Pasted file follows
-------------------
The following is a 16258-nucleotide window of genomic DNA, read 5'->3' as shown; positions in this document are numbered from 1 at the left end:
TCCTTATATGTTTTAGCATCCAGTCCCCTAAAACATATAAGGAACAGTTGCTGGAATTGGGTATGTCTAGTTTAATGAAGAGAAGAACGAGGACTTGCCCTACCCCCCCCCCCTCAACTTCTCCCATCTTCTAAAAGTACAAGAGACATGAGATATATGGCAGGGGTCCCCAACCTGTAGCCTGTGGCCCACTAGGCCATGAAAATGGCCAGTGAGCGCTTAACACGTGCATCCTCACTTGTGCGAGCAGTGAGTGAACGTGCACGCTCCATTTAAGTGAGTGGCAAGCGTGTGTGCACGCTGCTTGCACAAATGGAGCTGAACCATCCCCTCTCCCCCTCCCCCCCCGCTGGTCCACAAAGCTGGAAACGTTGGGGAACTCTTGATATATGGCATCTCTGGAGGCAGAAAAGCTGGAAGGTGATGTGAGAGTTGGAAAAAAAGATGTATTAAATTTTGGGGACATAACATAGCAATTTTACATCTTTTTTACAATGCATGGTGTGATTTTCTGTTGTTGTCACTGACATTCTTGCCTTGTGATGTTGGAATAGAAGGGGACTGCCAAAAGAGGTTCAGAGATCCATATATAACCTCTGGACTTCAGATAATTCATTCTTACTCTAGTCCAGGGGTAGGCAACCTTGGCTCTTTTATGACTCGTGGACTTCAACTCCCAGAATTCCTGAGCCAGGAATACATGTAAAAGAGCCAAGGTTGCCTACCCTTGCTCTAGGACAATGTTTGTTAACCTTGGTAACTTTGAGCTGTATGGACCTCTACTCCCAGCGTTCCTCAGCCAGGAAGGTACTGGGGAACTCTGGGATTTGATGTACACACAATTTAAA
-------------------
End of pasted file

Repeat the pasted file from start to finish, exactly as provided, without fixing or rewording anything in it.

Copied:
The following is a 16258-nucleotide window of genomic DNA, read 5'->3' as shown; positions in this document are numbered from 1 at the left end:
TCCTTATATGTTTTAGCATCCAGTCCCCTAAAACATATAAGGAACAGTTGCTGGAATTGGGTATGTCTAGTTTAATGAAGAGAAGAACGAGGACTTGCCCTACCCCCCCCCCCTCAACTTCTCCCATCTTCTAAAAGTACAAGAGACATGAGATATATGGCAGGGGTCCCCAACCTGTAGCCTGTGGCCCACTAGGCCATGAAAATGGCCAGTGAGCGCTTAACACGTGCATCCTCACTTGTGCGAGCAGTGAGTGAACGTGCACGCTCCATTTAAGTGAGTGGCAAGCGTGTGTGCACGCTGCTTGCACAAATGGAGCTGAACCATCCCCTCTCCCCCTCCCCCCCCGCTGGTCCACAAAGCTGGAAACGTTGGGGAACTCTTGATATATGGCATCTCTGGAGGCAGAAAAGCTGGAAGGTGATGTGAGAGTTGGAAAAAAAGATGTATTAAATTTTGGGGACATAACATAGCAATTTTACATCTTTTTTACAATGCATGGTGTGATTTTCTGTTGTTGTCACTGACATTCTTGCCTTGTGATGTTGGAATAGAAGGGGACTGCCAAAAGAGGTTCAGAGATCCATATATAACCTCTGGACTTCAGATAATTCATTCTTACTCTAGTCCAGGGGTAGGCAACCTTGGCTCTTTTATGACTCGTGGACTTCAACTCCCAGAATTCCTGAGCCAGGAATACATGTAAAAGAGCCAAGGTTGCCTACCCTTGCTCTAGGACAATGTTTGTTAACCTTGGTAACTTTGAGCTGTATGGACCTCTACTCCCAGCGTTCCTCAGCCAGGAAGGTACTGGGGAACTCTGGGATTTGATGTACACACAATTTAAA